Friday, July 7, 2017

Special Jurisdiction for Peace -- unresolved questions

Human Rights Watch has raised serious questions about the "Special Jurisdiction for Peace" provided for in the Colombian peace accord. Excerpt from the NGO's statement:

The [Constitutional C]ourt should limit a broad provision allowing FARC guerrillas to seek or hold public office even while serving sentences for grave abuses, Human Rights Watch said. Such a change should ensure that sanctions against them are carried out fully and unconditionally. The Constitutional Court should also fix the amendment’s narrow definition of “command responsibility” –the basis on which military commanders can be held criminally responsible for crimes committed by their subordinates. The definition in the amendment is inconsistent with international law, Human Rights Watch said, and could allow senior officers of the Colombian Armed Forces to escape justice.
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Definitions of “command responsibility” proposed during the peace process that will eventually apply both to military officers and guerrilla commanders, have drawn concerns repeatedly from Colombian rights groups and various international organizations, including the International Criminal Court (ICC) prosecutor. Human Rights Watch has criticized definitions proposed as applicable to both parties to the accord, including one applicable to FARC guerrillas that has yet to become law. In January 2017 Human Rights Watch wrote to legislators criticizing the definition proposed then for senior officers of the Armed Forces—identical to the one passed in Constitutional Amendment 1 of 2017— as distorting international law in a way that could severely weaken accountability.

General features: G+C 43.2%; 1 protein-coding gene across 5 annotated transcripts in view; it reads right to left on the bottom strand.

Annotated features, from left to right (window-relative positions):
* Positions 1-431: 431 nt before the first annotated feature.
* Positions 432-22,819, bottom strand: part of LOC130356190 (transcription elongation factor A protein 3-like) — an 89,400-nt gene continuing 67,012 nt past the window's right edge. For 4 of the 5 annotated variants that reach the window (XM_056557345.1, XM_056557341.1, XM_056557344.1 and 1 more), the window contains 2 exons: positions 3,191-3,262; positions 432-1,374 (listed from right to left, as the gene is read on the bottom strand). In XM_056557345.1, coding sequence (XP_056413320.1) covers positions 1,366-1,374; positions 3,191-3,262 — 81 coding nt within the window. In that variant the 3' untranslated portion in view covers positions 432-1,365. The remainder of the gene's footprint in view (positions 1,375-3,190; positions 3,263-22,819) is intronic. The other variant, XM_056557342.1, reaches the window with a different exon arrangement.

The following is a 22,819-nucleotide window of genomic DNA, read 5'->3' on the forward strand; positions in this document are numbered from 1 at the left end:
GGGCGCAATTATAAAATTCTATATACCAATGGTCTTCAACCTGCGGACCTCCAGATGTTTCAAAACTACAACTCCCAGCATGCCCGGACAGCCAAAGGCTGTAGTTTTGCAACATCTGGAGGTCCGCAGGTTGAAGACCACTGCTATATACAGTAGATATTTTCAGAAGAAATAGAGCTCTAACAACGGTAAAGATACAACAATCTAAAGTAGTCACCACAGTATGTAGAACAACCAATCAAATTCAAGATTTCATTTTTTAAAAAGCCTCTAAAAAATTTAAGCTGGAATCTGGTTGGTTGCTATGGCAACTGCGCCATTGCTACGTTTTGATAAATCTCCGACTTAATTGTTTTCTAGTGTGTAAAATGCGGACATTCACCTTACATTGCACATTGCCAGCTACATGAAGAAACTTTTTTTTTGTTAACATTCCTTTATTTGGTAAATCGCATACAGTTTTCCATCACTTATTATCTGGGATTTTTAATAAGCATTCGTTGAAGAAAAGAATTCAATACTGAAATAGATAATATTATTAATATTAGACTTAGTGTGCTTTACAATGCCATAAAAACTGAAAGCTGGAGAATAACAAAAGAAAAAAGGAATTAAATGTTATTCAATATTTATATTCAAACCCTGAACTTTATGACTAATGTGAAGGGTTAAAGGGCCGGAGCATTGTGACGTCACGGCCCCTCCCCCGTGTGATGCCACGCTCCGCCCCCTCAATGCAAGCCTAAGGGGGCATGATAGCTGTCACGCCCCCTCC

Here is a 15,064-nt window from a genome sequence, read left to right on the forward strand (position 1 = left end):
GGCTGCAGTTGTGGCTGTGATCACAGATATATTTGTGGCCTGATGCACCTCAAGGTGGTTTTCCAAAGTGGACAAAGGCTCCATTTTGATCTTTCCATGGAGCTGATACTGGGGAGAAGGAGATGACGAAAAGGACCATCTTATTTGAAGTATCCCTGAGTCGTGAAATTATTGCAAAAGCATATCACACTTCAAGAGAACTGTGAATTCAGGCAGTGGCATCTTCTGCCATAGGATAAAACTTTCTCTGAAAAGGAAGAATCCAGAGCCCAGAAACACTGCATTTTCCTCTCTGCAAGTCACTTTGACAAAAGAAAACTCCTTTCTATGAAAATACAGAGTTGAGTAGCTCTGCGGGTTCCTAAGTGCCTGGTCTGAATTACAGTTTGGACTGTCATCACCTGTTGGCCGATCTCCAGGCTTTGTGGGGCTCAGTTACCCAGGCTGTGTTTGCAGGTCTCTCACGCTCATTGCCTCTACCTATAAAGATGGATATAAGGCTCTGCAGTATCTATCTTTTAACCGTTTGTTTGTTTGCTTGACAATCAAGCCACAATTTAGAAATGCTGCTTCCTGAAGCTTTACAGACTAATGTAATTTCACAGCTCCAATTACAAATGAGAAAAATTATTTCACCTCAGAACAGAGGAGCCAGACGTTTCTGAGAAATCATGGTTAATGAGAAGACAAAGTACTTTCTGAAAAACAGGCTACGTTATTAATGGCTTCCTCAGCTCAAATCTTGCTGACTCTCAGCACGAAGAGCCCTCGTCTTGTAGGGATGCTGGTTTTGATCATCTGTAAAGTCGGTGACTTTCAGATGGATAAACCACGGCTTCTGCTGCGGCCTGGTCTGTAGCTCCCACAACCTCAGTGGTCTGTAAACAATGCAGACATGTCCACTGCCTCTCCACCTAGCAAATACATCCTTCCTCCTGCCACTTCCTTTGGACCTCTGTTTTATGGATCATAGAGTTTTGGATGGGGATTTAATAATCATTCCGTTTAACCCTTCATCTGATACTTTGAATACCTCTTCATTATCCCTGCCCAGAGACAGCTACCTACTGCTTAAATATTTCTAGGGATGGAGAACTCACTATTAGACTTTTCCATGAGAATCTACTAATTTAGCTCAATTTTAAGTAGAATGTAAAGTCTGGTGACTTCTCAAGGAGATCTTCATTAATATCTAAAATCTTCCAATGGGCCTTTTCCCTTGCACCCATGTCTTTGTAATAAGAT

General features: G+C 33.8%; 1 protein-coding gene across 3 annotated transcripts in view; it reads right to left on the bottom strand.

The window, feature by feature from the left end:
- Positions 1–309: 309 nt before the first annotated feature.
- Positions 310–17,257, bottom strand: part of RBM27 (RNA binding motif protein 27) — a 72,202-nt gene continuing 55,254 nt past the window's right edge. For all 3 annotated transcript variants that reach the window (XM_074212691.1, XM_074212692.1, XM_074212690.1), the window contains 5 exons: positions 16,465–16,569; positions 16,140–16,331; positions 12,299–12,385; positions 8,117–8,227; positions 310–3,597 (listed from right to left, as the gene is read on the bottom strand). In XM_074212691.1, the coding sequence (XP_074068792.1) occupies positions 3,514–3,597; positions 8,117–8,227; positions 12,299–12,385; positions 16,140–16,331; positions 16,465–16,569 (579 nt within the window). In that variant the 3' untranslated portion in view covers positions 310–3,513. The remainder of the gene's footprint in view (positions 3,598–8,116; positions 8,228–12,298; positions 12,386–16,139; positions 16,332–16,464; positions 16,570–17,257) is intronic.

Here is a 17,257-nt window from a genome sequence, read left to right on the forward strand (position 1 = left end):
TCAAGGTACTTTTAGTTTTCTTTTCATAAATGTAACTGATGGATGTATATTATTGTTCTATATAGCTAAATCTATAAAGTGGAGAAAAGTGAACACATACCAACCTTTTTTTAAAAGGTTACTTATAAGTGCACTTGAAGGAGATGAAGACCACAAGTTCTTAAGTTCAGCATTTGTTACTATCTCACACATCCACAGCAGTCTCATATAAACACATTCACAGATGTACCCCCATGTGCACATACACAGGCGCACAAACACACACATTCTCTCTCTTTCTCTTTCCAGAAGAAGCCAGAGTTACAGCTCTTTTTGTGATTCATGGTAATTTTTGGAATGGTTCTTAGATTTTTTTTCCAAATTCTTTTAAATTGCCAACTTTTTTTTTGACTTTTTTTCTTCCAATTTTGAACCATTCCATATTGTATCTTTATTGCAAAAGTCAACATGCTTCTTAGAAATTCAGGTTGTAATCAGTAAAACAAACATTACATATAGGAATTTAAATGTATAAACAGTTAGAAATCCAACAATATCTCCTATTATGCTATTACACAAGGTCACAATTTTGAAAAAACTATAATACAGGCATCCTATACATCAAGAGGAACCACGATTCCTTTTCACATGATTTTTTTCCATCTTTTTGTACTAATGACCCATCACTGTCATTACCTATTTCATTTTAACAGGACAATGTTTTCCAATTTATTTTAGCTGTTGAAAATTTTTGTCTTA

Between 2002 and 2008, army brigades across Colombia killed more than 3,000 civilians, in what are known as “false positive” cases. Under pressure from superiors to show “positive” results and boost body counts in the war against guerrillas, soldiers abducted victims or lured them to remote locations under false pretenses. The soldiers killed them, placed weapons on their bodies, and reported them as enemy combatants killed in action. 
While more than 1000 soldiers have been convicted for these crimes, few commanders who led brigades responsible for the killings and later rose through the military ranks have been held accountable. It is still unclear whether the Special Jurisdiction for Peace –which will hear cases of crimes related to the armed conflict– will handle these cases.
“If the Special Jurisdiction for Peace handles false positive killings and applies the legislature’s distorted definition of command responsibility, senior officers responsible for these appalling murders may never face justice,” [HRW's José Miguel] Vivanco said.

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